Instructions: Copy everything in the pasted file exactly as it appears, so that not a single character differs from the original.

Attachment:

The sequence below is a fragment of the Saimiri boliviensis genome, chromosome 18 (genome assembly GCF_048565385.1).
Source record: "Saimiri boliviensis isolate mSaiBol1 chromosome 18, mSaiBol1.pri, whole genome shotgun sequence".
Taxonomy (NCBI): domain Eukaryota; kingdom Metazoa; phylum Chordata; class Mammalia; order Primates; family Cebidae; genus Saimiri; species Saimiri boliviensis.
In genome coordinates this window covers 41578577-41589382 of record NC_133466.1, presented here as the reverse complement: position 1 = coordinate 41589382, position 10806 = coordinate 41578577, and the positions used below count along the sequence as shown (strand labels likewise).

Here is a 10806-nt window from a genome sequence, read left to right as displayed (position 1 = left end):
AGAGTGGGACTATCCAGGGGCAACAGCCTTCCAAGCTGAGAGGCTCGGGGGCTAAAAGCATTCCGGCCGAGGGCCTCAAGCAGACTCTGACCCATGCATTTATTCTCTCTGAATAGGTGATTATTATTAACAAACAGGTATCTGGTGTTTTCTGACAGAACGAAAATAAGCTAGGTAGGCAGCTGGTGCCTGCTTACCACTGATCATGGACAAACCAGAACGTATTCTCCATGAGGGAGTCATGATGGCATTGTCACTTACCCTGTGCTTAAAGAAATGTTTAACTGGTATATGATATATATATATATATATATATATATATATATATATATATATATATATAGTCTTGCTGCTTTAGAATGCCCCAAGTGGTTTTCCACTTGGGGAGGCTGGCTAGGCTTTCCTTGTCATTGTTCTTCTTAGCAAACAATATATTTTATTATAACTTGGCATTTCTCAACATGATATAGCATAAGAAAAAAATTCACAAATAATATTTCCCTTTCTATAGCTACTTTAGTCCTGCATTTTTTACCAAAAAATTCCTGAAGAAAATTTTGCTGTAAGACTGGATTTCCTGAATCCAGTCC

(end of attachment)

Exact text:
The sequence below is a fragment of the Saimiri boliviensis genome, chromosome 18 (genome assembly GCF_048565385.1).
Source record: "Saimiri boliviensis isolate mSaiBol1 chromosome 18, mSaiBol1.pri, whole genome shotgun sequence".
Taxonomy (NCBI): domain Eukaryota; kingdom Metazoa; phylum Chordata; class Mammalia; order Primates; family Cebidae; genus Saimiri; species Saimiri boliviensis.
In genome coordinates this window covers 41578577-41589382 of record NC_133466.1, presented here as the reverse complement: position 1 = coordinate 41589382, position 10806 = coordinate 41578577, and the positions used below count along the sequence as shown (strand labels likewise).

Here is a 10806-nt window from a genome sequence, read left to right as displayed (position 1 = left end):
AGAGTGGGACTATCCAGGGGCAACAGCCTTCCAAGCTGAGAGGCTCGGGGGCTAAAAGCATTCCGGCCGAGGGCCTCAAGCAGACTCTGACCCATGCATTTATTCTCTCTGAATAGGTGATTATTATTAACAAACAGGTATCTGGTGTTTTCTGACAGAACGAAAATAAGCTAGGTAGGCAGCTGGTGCCTGCTTACCACTGATCATGGACAAACCAGAACGTATTCTCCATGAGGGAGTCATGATGGCATTGTCACTTACCCTGTGCTTAAAGAAATGTTTAACTGGTATATGATATATATATATATATATATATATATATATATATATATATATATATATAGTCTTGCTGCTTTAGAATGCCCCAAGTGGTTTTCCACTTGGGGAGGCTGGCTAGGCTTTCCTTGTCATTGTTCTTCTTAGCAAACAATATATTTTATTATAACTTGGCATTTCTCAACATGATATAGCATAAGAAAAAAATTCACAAATAATATTTCCCTTTCTATAGCTACTTTAGTCCTGCATTTTTTACCAAAAAATTCCTGAAGAAAATTTTGCTGTAAGACTGGATTTCCTGAATCCAGTCC